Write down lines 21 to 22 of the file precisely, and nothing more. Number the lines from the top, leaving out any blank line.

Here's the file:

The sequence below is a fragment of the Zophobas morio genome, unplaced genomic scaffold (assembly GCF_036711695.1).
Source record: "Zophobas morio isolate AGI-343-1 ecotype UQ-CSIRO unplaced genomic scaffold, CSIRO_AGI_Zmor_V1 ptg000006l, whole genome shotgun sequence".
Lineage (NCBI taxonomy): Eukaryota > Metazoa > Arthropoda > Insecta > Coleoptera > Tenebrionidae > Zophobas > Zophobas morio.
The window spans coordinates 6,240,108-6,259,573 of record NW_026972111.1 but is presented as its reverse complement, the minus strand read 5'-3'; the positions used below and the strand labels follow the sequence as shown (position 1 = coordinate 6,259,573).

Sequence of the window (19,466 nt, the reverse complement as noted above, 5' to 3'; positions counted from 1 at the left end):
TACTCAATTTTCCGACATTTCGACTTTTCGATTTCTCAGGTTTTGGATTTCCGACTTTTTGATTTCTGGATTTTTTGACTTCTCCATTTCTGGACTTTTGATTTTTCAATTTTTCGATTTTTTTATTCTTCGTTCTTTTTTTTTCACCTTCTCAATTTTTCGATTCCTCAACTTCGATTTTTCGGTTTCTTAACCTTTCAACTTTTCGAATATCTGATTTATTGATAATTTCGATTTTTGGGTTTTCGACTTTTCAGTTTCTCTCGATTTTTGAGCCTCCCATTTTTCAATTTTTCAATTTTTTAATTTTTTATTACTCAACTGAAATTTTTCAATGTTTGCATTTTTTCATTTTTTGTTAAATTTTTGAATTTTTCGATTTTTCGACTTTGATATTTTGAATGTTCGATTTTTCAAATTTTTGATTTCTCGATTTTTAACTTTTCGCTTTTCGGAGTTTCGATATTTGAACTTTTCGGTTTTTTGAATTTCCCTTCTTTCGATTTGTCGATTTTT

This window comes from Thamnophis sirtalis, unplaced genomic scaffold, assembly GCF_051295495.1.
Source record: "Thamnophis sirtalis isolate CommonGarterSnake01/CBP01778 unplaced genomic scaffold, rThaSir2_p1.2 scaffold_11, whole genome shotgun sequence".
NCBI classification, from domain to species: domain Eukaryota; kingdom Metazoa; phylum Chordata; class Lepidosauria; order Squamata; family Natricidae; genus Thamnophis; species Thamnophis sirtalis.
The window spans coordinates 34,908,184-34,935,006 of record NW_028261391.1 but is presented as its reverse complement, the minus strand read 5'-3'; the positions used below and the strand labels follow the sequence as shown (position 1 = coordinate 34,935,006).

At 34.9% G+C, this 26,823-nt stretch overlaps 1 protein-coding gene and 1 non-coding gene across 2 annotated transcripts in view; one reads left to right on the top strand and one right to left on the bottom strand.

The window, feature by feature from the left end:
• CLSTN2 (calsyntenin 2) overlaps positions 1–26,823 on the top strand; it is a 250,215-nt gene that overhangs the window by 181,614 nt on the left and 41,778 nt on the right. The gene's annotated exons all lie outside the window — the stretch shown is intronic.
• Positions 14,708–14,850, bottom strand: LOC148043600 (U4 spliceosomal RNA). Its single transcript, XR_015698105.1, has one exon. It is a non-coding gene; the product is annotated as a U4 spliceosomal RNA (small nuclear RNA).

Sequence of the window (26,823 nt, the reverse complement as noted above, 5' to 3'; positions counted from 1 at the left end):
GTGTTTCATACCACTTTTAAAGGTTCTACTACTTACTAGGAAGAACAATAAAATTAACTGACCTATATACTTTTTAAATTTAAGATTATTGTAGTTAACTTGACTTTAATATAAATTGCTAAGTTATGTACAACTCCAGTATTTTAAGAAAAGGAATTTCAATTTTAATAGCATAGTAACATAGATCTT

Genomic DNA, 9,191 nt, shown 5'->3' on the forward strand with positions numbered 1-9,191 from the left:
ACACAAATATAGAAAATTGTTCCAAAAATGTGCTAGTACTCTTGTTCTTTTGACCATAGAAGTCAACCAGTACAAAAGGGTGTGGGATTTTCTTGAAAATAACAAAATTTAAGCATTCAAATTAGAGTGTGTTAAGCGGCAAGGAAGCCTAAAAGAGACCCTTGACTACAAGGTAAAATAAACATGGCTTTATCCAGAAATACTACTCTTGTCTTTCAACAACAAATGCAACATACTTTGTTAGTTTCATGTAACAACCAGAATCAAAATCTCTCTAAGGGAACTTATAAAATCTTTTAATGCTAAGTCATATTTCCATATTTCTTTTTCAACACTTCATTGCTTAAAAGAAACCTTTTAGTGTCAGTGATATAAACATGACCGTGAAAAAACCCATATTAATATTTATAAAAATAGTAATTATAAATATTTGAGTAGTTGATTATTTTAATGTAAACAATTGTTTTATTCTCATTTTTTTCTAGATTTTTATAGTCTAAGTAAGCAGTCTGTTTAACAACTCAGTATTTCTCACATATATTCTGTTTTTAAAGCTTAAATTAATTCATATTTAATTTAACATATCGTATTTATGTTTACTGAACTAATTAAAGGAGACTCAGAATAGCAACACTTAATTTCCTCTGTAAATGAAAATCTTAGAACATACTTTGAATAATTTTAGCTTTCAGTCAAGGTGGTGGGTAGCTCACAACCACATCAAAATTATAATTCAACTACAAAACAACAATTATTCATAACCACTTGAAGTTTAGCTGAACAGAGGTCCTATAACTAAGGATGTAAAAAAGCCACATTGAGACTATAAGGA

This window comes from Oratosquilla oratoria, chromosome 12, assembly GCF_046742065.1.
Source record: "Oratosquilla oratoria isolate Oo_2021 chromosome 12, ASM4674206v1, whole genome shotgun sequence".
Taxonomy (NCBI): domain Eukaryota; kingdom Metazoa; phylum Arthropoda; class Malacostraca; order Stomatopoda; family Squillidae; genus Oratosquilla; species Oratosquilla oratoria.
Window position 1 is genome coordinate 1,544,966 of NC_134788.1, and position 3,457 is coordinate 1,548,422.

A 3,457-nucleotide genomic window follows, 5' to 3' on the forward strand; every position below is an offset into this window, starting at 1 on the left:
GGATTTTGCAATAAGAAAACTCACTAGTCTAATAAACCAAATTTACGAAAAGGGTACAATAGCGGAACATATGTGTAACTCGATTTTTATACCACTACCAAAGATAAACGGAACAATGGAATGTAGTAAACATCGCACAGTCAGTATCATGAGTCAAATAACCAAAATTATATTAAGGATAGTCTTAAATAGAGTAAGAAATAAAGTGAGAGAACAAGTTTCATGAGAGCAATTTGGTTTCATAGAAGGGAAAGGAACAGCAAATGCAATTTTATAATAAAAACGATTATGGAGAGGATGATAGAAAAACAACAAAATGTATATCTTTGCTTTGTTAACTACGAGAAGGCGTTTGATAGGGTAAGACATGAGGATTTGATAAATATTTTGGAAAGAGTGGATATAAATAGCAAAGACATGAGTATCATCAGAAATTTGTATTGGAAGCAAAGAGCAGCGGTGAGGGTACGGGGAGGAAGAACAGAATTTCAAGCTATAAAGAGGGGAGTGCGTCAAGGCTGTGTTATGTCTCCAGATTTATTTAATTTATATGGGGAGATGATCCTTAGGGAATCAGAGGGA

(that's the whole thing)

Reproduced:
Taxonomy (NCBI): domain Eukaryota; kingdom Metazoa; phylum Arthropoda; class Malacostraca; order Stomatopoda; family Squillidae; genus Oratosquilla; species Oratosquilla oratoria.
Window position 1 is genome coordinate 1,544,966 of NC_134788.1, and position 3,457 is coordinate 1,548,422.